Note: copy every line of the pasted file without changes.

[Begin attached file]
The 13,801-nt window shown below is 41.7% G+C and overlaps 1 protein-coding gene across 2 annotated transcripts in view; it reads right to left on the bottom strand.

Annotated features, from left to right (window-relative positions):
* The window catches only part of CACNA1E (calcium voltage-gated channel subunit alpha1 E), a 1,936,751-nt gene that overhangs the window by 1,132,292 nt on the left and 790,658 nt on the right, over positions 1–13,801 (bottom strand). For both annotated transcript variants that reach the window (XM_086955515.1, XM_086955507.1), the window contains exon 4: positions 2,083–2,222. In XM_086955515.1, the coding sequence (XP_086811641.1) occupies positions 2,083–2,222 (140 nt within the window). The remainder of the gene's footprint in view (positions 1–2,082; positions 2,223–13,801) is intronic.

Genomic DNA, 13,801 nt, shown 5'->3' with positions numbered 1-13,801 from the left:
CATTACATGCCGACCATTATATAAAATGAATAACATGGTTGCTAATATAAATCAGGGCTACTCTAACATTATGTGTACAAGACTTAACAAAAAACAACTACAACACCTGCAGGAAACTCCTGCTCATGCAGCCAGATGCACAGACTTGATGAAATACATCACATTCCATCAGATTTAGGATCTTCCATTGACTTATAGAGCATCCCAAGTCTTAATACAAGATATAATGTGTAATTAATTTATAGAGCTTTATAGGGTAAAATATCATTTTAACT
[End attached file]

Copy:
The 13,801-nt window shown below is 41.7% G+C and overlaps 1 protein-coding gene across 2 annotated transcripts in view; it reads right to left on the bottom strand.

Annotated features, from left to right (window-relative positions):
* The window catches only part of CACNA1E (calcium voltage-gated channel subunit alpha1 E), a 1,936,751-nt gene that overhangs the window by 1,132,292 nt on the left and 790,658 nt on the right, over positions 1–13,801 (bottom strand). For both annotated transcript variants that reach the window (XM_086955515.1, XM_086955507.1), the window contains exon 4: positions 2,083–2,222. In XM_086955515.1, the coding sequence (XP_086811641.1) occupies positions 2,083–2,222 (140 nt within the window). The remainder of the gene's footprint in view (positions 1–2,082; positions 2,223–13,801) is intronic.

Genomic DNA, 13,801 nt, shown 5'->3' with positions numbered 1-13,801 from the left:
CATTACATGCCGACCATTATATAAAATGAATAACATGGTTGCTAATATAAATCAGGGCTACTCTAACATTATGTGTACAAGACTTAACAAAAAACAACTACAACACCTGCAGGAAACTCCTGCTCATGCAGCCAGATGCACAGACTTGATGAAATACATCACATTCCATCAGATTTAGGATCTTCCATTGACTTATAGAGCATCCCAAGTCTTAATACAAGATATAATGTGTAATTAATTTATAGAGCTTTATAGGGTAAAATATCATTTTAACT